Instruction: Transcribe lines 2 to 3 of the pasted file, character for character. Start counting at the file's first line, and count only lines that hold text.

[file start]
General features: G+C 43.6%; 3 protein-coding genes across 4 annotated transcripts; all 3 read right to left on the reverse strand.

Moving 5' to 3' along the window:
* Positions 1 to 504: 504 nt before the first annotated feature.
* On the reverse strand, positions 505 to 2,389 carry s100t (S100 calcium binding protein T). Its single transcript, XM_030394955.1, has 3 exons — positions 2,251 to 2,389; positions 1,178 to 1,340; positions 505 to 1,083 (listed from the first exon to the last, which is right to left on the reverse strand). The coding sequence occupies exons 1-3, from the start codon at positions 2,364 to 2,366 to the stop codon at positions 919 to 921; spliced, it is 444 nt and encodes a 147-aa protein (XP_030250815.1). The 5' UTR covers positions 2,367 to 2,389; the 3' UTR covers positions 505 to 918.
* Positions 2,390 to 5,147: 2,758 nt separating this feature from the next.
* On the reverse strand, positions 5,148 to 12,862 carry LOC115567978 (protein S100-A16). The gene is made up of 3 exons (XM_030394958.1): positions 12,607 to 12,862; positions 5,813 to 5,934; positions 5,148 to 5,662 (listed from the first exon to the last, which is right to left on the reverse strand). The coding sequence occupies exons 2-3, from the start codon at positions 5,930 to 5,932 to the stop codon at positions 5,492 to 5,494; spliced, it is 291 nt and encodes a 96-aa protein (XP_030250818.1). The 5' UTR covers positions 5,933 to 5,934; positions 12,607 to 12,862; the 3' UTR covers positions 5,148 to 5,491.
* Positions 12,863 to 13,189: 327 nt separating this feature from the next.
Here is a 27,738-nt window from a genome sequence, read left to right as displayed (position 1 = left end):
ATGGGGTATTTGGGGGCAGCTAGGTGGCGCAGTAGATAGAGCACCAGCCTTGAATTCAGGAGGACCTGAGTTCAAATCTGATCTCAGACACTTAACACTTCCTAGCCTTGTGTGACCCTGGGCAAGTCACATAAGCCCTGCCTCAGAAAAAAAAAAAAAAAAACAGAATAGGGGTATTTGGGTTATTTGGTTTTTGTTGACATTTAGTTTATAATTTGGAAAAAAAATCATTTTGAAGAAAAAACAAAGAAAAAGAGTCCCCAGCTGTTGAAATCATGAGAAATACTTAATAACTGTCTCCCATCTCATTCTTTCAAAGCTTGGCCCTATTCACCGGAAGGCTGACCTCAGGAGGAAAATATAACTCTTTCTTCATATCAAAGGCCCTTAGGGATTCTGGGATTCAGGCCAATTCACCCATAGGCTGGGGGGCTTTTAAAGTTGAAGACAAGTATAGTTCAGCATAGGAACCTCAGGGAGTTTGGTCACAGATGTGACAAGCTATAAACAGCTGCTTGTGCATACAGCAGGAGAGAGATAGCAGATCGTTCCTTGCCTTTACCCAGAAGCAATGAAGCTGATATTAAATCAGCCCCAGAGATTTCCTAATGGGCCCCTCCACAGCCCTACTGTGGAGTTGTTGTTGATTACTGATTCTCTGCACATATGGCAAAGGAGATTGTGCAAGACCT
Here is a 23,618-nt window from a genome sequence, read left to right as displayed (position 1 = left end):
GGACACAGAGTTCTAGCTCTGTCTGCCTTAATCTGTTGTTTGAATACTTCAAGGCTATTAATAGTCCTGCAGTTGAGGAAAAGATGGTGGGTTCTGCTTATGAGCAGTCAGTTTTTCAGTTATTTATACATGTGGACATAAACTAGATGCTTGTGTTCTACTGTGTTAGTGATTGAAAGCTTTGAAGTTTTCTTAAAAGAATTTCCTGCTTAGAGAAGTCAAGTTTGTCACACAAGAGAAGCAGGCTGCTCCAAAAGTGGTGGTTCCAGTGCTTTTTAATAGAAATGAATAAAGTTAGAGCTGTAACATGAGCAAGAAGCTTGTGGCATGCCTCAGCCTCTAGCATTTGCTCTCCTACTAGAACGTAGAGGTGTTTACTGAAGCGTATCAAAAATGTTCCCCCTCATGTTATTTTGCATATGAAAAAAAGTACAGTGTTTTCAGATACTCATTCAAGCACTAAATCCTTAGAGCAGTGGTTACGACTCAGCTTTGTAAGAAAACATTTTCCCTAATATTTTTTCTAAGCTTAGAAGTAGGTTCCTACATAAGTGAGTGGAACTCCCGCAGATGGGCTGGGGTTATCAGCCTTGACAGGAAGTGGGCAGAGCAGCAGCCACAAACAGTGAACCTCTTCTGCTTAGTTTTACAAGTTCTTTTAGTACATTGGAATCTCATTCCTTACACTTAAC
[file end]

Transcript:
Moving 5' to 3' along the window:
* Positions 1 to 504: 504 nt before the first annotated feature.